At a hearing held at the European Parliament on reform of the Common Agricultural Policy (CAP), Guillaume Cros (FR/PES), Vice-President of the Occitan Region and European Committee of the Regions rapporteur on the CAP, pointed out that according to the Court of Auditors report of 20 November, environmental aspects are not given sufficient weight among the many challenges to the future CAP that have been identified. The Committee of the Regions' recommendations also match the aims of the Green Deal announced by Commission President Ursula von der Leyen.
The CoR rapporteur on Reform of the CAP emphasised that "we must radically change the way the next Common Agricultural Policy is implemented in order to meet the social, environmental and climate-related challenges and also build a Green Deal commensurate with the current challenges, in the interests of a fair, sustainable and solidarity-based CAP".
The CoR is calling for a minimum of 30% of first pillar funds to go to eco-schemes and proposes quantified, measurable and results-oriented European objectives by 2027 for the national Strategic Plans, as follows:
- a 30% reduction compared with 2017 in greenhouse gas emissions from agriculture in the Member State;
- a doubling compared with 2017 of the land area used for organic farming in the Member State, or at least 30% of the utilised agricultural area of the Member State;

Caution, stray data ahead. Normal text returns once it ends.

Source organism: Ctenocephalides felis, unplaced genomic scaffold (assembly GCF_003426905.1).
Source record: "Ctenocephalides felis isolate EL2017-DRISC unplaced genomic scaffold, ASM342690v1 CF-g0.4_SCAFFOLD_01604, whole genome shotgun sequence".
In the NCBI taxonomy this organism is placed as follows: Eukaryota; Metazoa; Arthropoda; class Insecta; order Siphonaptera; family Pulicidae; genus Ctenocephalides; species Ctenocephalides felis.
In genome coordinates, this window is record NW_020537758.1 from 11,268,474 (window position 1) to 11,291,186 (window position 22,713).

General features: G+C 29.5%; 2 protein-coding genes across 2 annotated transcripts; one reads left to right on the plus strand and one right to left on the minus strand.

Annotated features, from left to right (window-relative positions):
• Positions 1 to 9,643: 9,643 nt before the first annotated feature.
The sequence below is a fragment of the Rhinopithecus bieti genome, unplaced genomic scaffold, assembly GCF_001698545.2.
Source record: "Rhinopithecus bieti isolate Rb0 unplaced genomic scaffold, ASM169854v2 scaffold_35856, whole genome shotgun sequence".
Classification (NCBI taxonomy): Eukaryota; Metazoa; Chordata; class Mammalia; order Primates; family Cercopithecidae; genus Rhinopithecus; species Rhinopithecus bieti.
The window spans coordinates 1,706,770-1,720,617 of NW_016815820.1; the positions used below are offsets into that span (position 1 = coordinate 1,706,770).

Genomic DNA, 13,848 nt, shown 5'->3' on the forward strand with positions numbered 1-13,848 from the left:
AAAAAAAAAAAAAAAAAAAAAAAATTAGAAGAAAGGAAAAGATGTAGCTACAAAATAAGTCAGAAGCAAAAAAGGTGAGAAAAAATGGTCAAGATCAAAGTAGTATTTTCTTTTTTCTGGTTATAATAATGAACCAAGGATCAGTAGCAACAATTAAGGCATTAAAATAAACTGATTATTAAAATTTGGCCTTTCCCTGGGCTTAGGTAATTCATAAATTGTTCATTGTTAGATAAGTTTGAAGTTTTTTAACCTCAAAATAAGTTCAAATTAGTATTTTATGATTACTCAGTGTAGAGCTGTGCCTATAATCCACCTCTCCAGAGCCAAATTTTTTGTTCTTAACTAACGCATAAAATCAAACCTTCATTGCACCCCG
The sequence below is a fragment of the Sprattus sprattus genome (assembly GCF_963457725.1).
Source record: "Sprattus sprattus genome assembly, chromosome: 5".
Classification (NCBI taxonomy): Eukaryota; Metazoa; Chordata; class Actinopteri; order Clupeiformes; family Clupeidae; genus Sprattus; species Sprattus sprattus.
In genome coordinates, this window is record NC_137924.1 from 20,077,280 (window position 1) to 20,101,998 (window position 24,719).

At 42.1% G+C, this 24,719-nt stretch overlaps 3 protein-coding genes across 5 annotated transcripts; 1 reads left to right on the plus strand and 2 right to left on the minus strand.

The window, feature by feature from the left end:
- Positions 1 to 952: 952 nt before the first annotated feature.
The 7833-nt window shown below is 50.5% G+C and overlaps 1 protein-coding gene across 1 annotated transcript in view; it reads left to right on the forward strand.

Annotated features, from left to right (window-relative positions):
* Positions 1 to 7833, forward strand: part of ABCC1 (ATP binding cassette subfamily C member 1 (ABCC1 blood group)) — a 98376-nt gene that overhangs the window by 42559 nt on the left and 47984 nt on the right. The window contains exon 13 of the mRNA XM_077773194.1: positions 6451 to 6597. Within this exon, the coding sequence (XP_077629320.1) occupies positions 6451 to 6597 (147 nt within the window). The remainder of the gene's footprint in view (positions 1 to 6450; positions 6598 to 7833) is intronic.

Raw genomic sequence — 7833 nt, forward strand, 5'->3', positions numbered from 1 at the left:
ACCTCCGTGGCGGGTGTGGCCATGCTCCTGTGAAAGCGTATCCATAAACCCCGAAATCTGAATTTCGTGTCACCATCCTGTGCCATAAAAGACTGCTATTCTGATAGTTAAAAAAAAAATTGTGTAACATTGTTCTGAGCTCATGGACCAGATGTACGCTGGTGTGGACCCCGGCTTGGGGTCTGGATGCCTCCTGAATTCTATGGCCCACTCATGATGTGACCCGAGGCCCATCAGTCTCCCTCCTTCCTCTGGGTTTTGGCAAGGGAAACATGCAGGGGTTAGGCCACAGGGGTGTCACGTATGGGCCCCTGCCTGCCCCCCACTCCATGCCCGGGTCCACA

- a minimum 30% reduction compared with 2017 in the use of pesticides in the Member State;
- lastly, compliance with the Nitrates Directive for 100% of surface water and groundwater, without exemptions.
The CoR also calls for a gradual and planned end to cage rearing throughout the European Union. Guillaume Cros stressed that "we (the CoR) support the proposal by the European Parliament's ENVI Committee aimed at establishing farm livestock density limits and limiting payments to farms that exceed such limits".
He also highlighted that the key role played by Europe's regions in managing and implementing the CAP must be preserved and stepped up. The legislative proposal on the future CAP, in its current form, actually has the effect of marginalising, or even jeopardising, the role and autonomy of Europe's regions in managing the CAP, simply allotting them the task of implementing measures laid down at national level.
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